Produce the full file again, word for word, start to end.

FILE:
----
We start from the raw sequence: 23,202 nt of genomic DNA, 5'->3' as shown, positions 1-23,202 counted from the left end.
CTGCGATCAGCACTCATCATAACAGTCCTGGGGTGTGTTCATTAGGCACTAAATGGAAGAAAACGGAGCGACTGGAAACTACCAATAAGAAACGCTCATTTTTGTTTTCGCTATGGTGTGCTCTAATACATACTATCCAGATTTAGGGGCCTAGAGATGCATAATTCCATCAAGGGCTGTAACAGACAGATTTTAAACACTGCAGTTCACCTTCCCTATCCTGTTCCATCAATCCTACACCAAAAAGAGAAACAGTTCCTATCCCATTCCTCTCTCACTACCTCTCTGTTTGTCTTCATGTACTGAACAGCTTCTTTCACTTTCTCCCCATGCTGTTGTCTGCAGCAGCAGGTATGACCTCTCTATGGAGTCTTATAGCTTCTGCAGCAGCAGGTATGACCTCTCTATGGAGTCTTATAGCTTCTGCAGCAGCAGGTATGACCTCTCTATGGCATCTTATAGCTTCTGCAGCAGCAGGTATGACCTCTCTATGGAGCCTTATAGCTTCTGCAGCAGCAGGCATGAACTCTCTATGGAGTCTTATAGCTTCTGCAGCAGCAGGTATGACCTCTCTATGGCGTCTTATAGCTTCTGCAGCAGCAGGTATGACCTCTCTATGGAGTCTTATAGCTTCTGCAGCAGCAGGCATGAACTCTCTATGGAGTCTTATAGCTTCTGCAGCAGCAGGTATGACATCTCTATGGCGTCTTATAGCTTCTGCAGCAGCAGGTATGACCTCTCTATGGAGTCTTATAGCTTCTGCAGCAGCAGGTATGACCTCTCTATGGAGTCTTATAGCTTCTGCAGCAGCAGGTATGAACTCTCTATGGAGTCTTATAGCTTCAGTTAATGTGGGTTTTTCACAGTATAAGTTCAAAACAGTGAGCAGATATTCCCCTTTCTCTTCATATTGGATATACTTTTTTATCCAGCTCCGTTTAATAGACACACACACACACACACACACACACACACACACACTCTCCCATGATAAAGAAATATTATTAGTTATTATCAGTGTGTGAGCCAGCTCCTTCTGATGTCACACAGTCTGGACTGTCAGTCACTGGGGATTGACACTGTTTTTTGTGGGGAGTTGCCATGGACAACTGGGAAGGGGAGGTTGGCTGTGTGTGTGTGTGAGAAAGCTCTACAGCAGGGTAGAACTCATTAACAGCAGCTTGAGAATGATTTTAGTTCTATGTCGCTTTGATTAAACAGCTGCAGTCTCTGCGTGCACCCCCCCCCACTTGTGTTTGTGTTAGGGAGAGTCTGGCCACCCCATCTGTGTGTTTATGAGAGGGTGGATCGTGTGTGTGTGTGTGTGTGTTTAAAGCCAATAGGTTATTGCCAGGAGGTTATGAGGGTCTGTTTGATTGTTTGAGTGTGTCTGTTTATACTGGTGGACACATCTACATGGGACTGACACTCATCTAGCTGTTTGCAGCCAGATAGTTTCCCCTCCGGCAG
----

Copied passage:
We start from the raw sequence: 23,202 nt of genomic DNA, 5'->3' as shown, positions 1-23,202 counted from the left end.
CTGCGATCAGCACTCATCATAACAGTCCTGGGGTGTGTTCATTAGGCACTAAATGGAAGAAAACGGAGCGACTGGAAACTACCAATAAGAAACGCTCATTTTTGTTTTCGCTATGGTGTGCTCTAATACATACTATCCAGATTTAGGGGCCTAGAGATGCATAATTCCATCAAGGGCTGTAACAGACAGATTTTAAACACTGCAGTTCACCTTCCCTATCCTGTTCCATCAATCCTACACCAAAAAGAGAAACAGTTCCTATCCCATTCCTCTCTCACTACCTCTCTGTTTGTCTTCATGTACTGAACAGCTTCTTTCACTTTCTCCCCATGCTGTTGTCTGCAGCAGCAGGTATGACCTCTCTATGGAGTCTTATAGCTTCTGCAGCAGCAGGTATGACCTCTCTATGGAGTCTTATAGCTTCTGCAGCAGCAGGTATGACCTCTCTATGGCATCTTATAGCTTCTGCAGCAGCAGGTATGACCTCTCTATGGAGCCTTATAGCTTCTGCAGCAGCAGGCATGAACTCTCTATGGAGTCTTATAGCTTCTGCAGCAGCAGGTATGACCTCTCTATGGCGTCTTATAGCTTCTGCAGCAGCAGGTATGACCTCTCTATGGAGTCTTATAGCTTCTGCAGCAGCAGGCATGAACTCTCTATGGAGTCTTATAGCTTCTGCAGCAGCAGGTATGACATCTCTATGGCGTCTTATAGCTTCTGCAGCAGCAGGTATGACCTCTCTATGGAGTCTTATAGCTTCTGCAGCAGCAGGTATGACCTCTCTATGGAGTCTTATAGCTTCTGCAGCAGCAGGTATGAACTCTCTATGGAGTCTTATAGCTTCAGTTAATGTGGGTTTTTCACAGTATAAGTTCAAAACAGTGAGCAGATATTCCCCTTTCTCTTCATATTGGATATACTTTTTTATCCAGCTCCGTTTAATAGACACACACACACACACACACACACACACACACACACTCTCCCATGATAAAGAAATATTATTAGTTATTATCAGTGTGTGAGCCAGCTCCTTCTGATGTCACACAGTCTGGACTGTCAGTCACTGGGGATTGACACTGTTTTTTGTGGGGAGTTGCCATGGACAACTGGGAAGGGGAGGTTGGCTGTGTGTGTGTGTGAGAAAGCTCTACAGCAGGGTAGAACTCATTAACAGCAGCTTGAGAATGATTTTAGTTCTATGTCGCTTTGATTAAACAGCTGCAGTCTCTGCGTGCACCCCCCCCCACTTGTGTTTGTGTTAGGGAGAGTCTGGCCACCCCATCTGTGTGTTTATGAGAGGGTGGATCGTGTGTGTGTGTGTGTGTGTTTAAAGCCAATAGGTTATTGCCAGGAGGTTATGAGGGTCTGTTTGATTGTTTGAGTGTGTCTGTTTATACTGGTGGACACATCTACATGGGACTGACACTCATCTAGCTGTTTGCAGCCAGATAGTTTCCCCTCCGGCAG